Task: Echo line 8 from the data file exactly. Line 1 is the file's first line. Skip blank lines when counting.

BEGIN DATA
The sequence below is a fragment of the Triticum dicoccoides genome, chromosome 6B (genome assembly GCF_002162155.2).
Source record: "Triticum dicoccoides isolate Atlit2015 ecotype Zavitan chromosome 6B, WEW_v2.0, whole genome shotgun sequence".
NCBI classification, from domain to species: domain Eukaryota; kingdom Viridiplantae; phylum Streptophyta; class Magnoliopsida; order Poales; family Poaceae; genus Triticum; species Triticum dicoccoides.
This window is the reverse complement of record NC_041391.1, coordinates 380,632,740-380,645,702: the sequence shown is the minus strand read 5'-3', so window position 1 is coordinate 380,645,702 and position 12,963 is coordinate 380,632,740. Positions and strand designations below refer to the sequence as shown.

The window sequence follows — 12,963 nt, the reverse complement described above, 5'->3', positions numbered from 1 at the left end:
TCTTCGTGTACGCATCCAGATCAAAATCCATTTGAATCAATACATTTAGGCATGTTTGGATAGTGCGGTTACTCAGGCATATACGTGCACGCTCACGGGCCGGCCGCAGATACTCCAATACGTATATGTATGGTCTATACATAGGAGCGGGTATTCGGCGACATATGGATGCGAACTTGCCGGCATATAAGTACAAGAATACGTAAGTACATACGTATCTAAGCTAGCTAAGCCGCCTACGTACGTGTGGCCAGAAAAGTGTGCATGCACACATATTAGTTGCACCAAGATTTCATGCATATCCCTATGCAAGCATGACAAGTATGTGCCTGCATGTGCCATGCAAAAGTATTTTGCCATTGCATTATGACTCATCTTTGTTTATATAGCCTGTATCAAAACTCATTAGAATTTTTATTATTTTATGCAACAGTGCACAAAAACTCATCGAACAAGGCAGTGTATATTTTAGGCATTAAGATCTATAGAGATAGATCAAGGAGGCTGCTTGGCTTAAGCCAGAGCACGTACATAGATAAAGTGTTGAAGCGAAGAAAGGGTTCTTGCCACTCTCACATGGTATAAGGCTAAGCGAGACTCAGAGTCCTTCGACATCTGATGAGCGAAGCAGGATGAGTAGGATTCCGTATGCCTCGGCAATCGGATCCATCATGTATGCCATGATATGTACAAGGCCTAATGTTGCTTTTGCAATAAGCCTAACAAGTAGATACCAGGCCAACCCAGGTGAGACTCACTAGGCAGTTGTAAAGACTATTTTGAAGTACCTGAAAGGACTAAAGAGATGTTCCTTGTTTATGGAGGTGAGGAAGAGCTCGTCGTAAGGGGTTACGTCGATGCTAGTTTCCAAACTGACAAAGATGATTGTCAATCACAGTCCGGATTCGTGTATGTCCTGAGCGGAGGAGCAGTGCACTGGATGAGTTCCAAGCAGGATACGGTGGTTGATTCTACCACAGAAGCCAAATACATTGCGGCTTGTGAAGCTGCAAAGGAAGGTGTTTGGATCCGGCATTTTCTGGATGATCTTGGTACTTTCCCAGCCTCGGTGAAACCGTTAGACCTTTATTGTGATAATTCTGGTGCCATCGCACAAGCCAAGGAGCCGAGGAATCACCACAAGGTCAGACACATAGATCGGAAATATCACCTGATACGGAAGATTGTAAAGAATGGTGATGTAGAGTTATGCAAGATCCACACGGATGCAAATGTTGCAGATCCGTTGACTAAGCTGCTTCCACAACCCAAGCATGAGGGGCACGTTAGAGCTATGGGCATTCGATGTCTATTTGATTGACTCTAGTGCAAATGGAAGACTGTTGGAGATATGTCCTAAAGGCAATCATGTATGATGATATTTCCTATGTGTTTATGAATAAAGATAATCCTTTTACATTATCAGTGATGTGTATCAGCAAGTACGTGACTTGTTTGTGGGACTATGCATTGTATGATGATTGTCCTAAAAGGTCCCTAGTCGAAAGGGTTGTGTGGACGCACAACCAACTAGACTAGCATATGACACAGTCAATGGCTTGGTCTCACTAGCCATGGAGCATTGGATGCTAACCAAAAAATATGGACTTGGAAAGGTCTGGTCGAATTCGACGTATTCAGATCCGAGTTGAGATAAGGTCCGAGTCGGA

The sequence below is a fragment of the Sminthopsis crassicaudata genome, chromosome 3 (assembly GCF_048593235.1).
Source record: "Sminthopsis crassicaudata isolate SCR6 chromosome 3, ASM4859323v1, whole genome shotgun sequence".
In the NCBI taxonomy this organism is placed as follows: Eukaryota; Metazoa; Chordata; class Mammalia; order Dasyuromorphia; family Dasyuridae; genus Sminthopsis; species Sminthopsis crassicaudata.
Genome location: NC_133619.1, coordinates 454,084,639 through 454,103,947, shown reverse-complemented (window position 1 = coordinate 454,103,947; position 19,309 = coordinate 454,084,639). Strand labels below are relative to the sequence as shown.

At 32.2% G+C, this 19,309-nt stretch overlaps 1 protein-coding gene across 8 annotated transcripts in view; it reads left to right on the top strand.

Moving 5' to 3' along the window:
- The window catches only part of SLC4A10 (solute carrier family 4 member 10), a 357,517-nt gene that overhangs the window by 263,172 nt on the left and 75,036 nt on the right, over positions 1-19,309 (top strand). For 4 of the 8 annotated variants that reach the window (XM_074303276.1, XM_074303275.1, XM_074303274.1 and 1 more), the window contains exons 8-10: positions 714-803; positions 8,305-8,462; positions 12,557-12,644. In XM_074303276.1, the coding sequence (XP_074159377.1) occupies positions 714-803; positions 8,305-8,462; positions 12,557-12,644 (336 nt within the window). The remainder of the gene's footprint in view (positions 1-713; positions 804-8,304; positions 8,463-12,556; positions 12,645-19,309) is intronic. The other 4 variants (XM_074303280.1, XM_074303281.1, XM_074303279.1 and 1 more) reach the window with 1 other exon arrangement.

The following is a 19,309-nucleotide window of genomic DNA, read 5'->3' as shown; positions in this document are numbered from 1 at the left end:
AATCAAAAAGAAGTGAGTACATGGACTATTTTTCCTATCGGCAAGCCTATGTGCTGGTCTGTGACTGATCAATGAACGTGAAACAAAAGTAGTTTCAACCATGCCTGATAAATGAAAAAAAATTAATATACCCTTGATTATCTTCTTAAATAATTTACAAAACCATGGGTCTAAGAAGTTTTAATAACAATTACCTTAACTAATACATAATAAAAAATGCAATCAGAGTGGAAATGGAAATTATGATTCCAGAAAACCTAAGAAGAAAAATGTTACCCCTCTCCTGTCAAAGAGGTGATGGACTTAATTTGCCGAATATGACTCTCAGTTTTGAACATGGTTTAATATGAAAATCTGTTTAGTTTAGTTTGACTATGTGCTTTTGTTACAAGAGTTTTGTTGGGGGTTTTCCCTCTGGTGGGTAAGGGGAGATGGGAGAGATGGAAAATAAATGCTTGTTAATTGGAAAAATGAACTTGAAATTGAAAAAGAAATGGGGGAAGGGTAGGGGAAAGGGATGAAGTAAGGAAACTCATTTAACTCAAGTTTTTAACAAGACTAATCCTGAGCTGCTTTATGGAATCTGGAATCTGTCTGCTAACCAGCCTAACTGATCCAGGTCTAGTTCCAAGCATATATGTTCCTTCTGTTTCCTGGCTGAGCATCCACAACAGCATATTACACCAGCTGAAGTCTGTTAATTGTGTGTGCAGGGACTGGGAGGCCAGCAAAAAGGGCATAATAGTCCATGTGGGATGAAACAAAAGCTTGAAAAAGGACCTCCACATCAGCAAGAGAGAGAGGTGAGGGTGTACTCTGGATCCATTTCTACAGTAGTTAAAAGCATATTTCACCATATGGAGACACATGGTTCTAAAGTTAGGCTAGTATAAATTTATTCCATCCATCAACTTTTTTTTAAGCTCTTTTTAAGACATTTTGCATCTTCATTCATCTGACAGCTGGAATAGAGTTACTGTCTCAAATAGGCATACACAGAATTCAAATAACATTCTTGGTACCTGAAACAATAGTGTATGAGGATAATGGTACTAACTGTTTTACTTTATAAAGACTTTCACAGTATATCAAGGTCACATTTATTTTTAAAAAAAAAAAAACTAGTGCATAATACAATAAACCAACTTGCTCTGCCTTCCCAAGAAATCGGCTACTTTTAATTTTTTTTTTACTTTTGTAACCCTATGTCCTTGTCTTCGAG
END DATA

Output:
Source record: "Sminthopsis crassicaudata isolate SCR6 chromosome 3, ASM4859323v1, whole genome shotgun sequence".